Tuesday, June 14, 2011

Endangered sea turtle gets CT scan for pneumonia

Saturn, a rescued, juvenile Kemp’s ridley sea turtle, underwent a CT scan on Wednesday June 8 in Woburn to see if his persistent case of pneumonia was successfully treated after nearly a six-month battle with the illness at the New England Aquarium. The Boston Globe covered the scan in this video and this blog post.

Saturn is prepared for the CT scan by New England Aquarium veterinary staff as members of the press look on.

Saturn weighs 13 pounds and is estimated to be between 2 and 5 years old. He was admitted to the Aquarium last December after being stranded at the Sea Street Beach in Dennis due to hypothermia (read more about how sea turtles are rescued here). He also has had a recurring case of pneumonia ever since. If Wednesday’s CT scan determines that his case has been successfully treated, Saturn should be released back into the wild off the coast of Massachusetts in July or August (view photos of a recent release here).

Veterinarians at the Massachusetts Veterinary Referral Hospital in Woburn have assisted the Aquarium in the care of Saturn and numerous other animals including a grey seal with scoliosis, a fur seal with congestive heart failure, two penguins for cataract surgeries, and loggerhead sea turtles and Kemp’s ridley sea turtles with pneumonia and orthopedic problems.

With 30,000 animals of more than 750 different species living at the Aquarium, it is challenging to meet all of their medical and diagnostic needs alone. The Aquarium has a sophisticated veterinary operation and excellent medical facilities, but when it needs the services of specialists and the most high tech of diagnostic tools, it has been fortunate to be able to turn to the Massachusetts Veterinary Referral Hospital.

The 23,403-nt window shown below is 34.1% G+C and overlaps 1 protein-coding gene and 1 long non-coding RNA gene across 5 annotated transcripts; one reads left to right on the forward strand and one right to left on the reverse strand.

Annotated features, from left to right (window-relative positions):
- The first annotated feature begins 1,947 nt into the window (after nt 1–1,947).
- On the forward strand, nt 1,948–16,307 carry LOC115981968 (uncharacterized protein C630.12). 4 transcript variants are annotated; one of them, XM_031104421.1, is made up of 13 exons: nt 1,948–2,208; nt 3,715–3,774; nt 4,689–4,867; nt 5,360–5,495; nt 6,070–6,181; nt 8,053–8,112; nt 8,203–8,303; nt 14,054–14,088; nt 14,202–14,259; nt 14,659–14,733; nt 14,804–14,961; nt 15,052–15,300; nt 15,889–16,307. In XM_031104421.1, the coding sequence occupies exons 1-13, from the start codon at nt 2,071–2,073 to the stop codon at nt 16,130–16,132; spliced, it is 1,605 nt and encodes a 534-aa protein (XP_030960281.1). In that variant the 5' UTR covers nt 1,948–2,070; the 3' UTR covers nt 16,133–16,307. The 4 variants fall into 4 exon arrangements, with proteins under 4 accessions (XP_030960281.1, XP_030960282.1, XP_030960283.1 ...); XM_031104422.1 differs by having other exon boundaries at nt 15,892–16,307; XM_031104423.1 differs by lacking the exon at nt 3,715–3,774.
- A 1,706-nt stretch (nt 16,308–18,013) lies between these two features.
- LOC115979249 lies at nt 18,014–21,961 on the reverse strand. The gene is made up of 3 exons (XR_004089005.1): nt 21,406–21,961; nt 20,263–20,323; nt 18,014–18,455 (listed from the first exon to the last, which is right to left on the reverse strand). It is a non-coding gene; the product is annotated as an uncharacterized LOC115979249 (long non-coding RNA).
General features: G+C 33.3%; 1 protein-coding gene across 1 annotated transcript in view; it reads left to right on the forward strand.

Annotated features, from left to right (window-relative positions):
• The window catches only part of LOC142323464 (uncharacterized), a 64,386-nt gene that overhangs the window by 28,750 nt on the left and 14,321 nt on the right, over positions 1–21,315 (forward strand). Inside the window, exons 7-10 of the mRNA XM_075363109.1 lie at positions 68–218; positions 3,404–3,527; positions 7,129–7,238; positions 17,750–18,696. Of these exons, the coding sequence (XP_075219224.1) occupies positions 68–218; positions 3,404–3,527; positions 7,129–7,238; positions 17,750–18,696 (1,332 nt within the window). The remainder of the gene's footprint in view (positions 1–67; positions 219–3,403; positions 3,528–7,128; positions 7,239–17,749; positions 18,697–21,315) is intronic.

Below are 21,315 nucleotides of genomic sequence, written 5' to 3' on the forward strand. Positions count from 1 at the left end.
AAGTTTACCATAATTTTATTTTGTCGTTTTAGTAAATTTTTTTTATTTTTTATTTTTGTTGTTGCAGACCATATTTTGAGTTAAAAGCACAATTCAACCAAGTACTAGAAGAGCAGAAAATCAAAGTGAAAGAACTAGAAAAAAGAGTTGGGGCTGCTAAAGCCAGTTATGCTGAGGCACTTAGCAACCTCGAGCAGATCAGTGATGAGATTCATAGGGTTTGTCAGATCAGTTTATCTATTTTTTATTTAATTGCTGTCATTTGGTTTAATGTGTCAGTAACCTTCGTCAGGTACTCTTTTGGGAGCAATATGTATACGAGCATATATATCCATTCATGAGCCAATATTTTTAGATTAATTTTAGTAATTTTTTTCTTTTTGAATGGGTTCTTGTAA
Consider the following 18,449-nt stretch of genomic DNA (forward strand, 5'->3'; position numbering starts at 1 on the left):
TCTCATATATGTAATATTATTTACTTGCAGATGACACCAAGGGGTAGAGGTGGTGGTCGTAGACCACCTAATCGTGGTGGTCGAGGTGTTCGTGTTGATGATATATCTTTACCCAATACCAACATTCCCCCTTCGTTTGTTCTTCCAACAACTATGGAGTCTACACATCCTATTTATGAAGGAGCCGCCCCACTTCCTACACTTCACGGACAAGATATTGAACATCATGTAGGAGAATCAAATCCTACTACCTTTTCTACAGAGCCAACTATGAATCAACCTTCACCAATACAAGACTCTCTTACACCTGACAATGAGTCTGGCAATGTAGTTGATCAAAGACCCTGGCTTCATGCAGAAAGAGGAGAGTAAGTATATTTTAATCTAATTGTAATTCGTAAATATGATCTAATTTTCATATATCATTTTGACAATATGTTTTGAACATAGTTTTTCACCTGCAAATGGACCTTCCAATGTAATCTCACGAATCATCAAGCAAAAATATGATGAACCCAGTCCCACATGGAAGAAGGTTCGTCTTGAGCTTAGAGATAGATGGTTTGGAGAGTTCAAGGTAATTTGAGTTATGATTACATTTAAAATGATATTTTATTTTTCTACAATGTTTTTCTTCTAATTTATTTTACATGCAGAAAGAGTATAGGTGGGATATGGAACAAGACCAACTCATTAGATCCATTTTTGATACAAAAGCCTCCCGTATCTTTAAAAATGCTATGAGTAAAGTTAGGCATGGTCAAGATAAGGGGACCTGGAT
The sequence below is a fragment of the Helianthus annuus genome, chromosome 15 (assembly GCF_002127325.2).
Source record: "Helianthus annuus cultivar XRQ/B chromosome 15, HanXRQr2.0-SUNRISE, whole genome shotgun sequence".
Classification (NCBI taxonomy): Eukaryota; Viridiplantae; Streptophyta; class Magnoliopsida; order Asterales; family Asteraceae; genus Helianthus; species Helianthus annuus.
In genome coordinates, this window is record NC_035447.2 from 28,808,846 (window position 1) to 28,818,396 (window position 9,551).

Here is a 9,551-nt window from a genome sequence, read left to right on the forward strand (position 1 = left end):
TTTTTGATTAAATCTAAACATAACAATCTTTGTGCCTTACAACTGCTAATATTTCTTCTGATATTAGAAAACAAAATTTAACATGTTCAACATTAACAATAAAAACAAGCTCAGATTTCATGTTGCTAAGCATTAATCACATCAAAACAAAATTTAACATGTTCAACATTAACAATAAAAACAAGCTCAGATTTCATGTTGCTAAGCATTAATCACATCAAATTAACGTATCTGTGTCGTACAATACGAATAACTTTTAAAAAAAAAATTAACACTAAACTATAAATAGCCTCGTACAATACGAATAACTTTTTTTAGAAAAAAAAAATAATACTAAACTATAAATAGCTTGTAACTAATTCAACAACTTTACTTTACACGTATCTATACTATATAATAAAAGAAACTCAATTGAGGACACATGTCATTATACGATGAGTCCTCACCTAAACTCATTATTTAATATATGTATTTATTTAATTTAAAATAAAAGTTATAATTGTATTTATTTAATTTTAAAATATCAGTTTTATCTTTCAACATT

“There would be no way to even get these tests done without their help,” said Dr. Charlie Innis, director of Animal Health at the Aquarium. “We don’t have the kind of specialized equipment and staff at the Aquarium that are found in modern veterinary referral hospitals. And, we don’t have the expertise to read the tests so they really help out a lot.”

For the past eight years, the Massachusetts Veterinary Referral Hospital has donated the services of their veterinarians and technicians in Woburn as well at their other location, the Bulger Animal Hospital in North Andover, donating close to $10,000 in free care just this past year, Innis said.

Participating veterinarians are: Drs. Jennifer O. Brisson, Gena M. Silver, Mark T. Troxel, Tonya C. Bromblee, and Ruth M. Marrion, and they have expertise in ophthalmology, radiology, neurology and surgery. They can also run MRI and EMG tests.

About Massachusetts Veterinary Referral Hospital
Massachusetts Veterinary Referral Hospital is a 24-hour emergency/critical care and specialty hospital dedicated to providing referring veterinarians and their clients with timely access to the most advanced specialists and emergency services available today. Its board-certified veterinary specialists and licensed practitioners provide a complete range of care in behavior, cardiology, dermatology, diagnostic imaging, emergency/critical care, internal medicine, neurology, ophthalmology, physical therapy and rehabilitation, and surgery. Mass Vet is equipped with state-of-the art surgical facilities and technologically advanced diagnostic capabilities, including on-site MRI, CT scan, fluoroscopy, digital radiography, ultrasonography, endoscopy, electrodiagnostics and in-house laboratory.

Facebook Comments


Post a Comment

Leave your comments here.